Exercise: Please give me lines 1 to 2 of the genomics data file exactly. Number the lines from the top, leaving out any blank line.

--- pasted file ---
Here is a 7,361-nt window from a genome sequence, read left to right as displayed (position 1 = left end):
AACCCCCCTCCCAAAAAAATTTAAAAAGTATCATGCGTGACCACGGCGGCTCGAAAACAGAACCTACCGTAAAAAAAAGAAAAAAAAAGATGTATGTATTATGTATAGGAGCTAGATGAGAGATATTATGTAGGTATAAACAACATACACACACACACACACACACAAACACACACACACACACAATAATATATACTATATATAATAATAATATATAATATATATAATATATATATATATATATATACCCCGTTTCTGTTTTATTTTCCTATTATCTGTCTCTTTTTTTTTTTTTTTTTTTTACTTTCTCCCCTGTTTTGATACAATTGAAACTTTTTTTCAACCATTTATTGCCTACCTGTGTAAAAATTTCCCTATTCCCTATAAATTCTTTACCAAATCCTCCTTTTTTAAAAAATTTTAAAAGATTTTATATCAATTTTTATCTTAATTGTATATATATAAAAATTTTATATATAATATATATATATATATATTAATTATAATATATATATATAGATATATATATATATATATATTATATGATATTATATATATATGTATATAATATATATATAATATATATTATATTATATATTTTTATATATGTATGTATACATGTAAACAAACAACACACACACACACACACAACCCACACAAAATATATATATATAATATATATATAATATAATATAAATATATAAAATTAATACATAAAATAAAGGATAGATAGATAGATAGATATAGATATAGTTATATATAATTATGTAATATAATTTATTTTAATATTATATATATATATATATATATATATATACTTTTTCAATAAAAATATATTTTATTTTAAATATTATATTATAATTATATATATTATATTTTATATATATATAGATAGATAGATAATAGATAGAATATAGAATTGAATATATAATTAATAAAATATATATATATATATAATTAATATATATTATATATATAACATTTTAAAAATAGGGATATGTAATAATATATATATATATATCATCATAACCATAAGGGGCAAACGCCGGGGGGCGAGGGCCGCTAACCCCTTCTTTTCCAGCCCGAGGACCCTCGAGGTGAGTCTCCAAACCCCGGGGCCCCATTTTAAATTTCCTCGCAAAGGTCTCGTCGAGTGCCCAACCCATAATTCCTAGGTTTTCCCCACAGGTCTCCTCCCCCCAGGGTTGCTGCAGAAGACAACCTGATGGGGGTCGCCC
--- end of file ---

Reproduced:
Here is a 7,361-nt window from a genome sequence, read left to right as displayed (position 1 = left end):
AACCCCCCTCCCAAAAAAATTTAAAAAGTATCATGCGTGACCACGGCGGCTCGAAAACAGAACCTACCGTAAAAAAAAGAAAAAAAAAGATGTATGTATTATGTATAGGAGCTAGATGAGAGATATTATGTAGGTATAAACAACATACACACACACACACACACACAAACACACACACACACACAATAATATATACTATATATAATAATAATATATAATATATATAATATATATATATATATATATACCCCGTTTCTGTTTTATTTTCCTATTATCTGTCTCTTTTTTTTTTTTTTTTTTTTACTTTCTCCCCTGTTTTGATACAATTGAAACTTTTTTTCAACCATTTATTGCCTACCTGTGTAAAAATTTCCCTATTCCCTATAAATTCTTTACCAAATCCTCCTTTTTTAAAAAATTTTAAAAGATTTTATATCAATTTTTATCTTAATTGTATATATATAAAAATTTTATATATAATATATATATATATATATTAATTATAATATATATATATAGATATATATATATATATATATTATATGATATTATATATATATGTATATAATATATATATAATATATATTATATTATATATTTTTATATATGTATGTATACATGTAAACAAACAACACACACACACACACACAACCCACACAAAATATATATATATAATATATATATAATATAATATAAATATATAAAATTAATACATAAAATAAAGGATAGATAGATAGATAGATATAGATATAGTTATATATAATTATGTAATATAATTTATTTTAATATTATATATATATATATATATATATATATACTTTTTCAATAAAAATATATTTTATTTTAAATATTATATTATAATTATATATATTATATTTTATATATATATAGATAGATAGATAATAGATAGAATATAGAATTGAATATATAATTAATAAAATATATATATATATATAATTAATATATATTATATATATAACATTTTAAAAATAGGGATATGTAATAATATATATATATATATCATCATAACCATAAGGGGCAAACGCCGGGGGGCGAGGGCCGCTAACCCCTTCTTTTCCAGCCCGAGGACCCTCGAGGTGAGTCTCCAAACCCCGGGGCCCCATTTTAAATTTCCTCGCAAAGGTCTCGTCGAGTGCCCAACCCATAATTCCTAGGTTTTCCCCACAGGTCTCCTCCCCCCAGGGTTGCTGCAGAAGACAACCTGATGGGGGTCGCCC